After hearing reports of "Where is John Galt?" signs at Tea Party gatherings, I purchased a copy of Ayn Rand’s magnum opus, Atlas Shrugged, earlier this summer. Though I am still slogging through the tome, which weighs it at over 1168 pages, and though I have not reached John Galt’s 70 page radio address/rant to the American people, it is apparent that he is a kind of Nietzschian ubermensch.
Galt invented a motor which could have provided massive amounts of low cost power, but then makes sure that the device is destroyed so that looting government bureaucrats and their wimpy businessmen sidekicks can’t use it to support their parasitic exploitation of industrial geniuses like himself. Standing Marx on his head, Galt organizes a strike not of the proletariat, but of the productive geniuses. The striking captains of industry, with sidekicks from the intellectual and artistic elite, retreat to a hidden valley in the mountains, over which a gold dollar sign hangs as a symbol of the almighty good, while the good old USA and the rest of the world fall to pieces without their abilities to leech off of.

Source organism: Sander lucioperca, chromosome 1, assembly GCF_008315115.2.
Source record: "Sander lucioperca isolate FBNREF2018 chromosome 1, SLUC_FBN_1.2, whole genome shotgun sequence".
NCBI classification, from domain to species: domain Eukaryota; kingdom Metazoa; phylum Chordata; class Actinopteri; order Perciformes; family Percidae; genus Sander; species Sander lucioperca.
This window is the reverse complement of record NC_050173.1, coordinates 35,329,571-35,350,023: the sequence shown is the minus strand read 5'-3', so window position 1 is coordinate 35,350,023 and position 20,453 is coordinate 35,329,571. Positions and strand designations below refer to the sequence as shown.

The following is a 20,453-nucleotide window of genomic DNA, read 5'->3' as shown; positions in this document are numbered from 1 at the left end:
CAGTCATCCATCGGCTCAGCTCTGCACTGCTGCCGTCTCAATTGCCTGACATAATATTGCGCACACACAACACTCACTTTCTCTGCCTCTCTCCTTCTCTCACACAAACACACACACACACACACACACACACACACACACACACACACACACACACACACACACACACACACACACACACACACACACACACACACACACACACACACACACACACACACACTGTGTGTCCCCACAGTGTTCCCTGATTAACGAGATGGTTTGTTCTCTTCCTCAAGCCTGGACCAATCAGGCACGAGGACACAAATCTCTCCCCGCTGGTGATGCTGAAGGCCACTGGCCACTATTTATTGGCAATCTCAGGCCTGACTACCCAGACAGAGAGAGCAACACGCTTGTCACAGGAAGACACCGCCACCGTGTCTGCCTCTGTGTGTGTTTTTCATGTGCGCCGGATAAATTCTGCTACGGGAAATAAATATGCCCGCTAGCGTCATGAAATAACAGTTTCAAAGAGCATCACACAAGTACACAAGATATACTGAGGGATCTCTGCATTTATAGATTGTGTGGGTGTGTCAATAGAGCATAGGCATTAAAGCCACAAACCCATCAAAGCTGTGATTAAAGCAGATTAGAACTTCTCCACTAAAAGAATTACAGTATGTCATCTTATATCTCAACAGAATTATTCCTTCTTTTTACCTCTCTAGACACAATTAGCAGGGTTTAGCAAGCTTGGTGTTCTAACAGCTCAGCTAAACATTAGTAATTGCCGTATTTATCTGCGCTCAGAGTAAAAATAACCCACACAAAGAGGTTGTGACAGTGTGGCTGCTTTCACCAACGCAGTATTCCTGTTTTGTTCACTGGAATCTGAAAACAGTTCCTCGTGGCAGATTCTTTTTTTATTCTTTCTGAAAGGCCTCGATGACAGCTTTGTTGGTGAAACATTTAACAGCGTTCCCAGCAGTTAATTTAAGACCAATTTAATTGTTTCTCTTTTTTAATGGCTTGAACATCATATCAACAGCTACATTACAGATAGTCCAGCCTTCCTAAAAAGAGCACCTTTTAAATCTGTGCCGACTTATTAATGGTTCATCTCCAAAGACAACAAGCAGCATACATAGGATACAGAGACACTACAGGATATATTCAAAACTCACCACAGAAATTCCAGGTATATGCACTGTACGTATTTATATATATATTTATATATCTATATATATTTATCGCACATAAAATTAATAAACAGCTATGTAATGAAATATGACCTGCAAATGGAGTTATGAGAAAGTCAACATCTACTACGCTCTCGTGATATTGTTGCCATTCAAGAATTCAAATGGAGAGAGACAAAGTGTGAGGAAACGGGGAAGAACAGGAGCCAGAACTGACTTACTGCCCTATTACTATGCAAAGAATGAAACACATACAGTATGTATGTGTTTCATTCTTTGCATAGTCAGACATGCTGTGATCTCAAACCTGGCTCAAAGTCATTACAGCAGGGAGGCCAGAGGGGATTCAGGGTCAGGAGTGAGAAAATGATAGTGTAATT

The prose is often purple and didactic, the politics and moral philosophy are antithetical to caring about others, while the characters are humorless and one dimensional, but I must admit I’m finding Atlas Shrugged a pretty good read, partly as a hymn to the rugged individualist human spirit and partly as a gripping story. Surprisingly, a cover piece in a recent issue of the right-wing National Review panned Atlas Shrugged, for its cruelty to, and absurd portrayal of, those in the story who do not partake of the gospel according to Rand. The article cited an episode from the book in which Rand portrays passengers who perish in a train catastrophe as receiving their just desserts for supporting the status quo.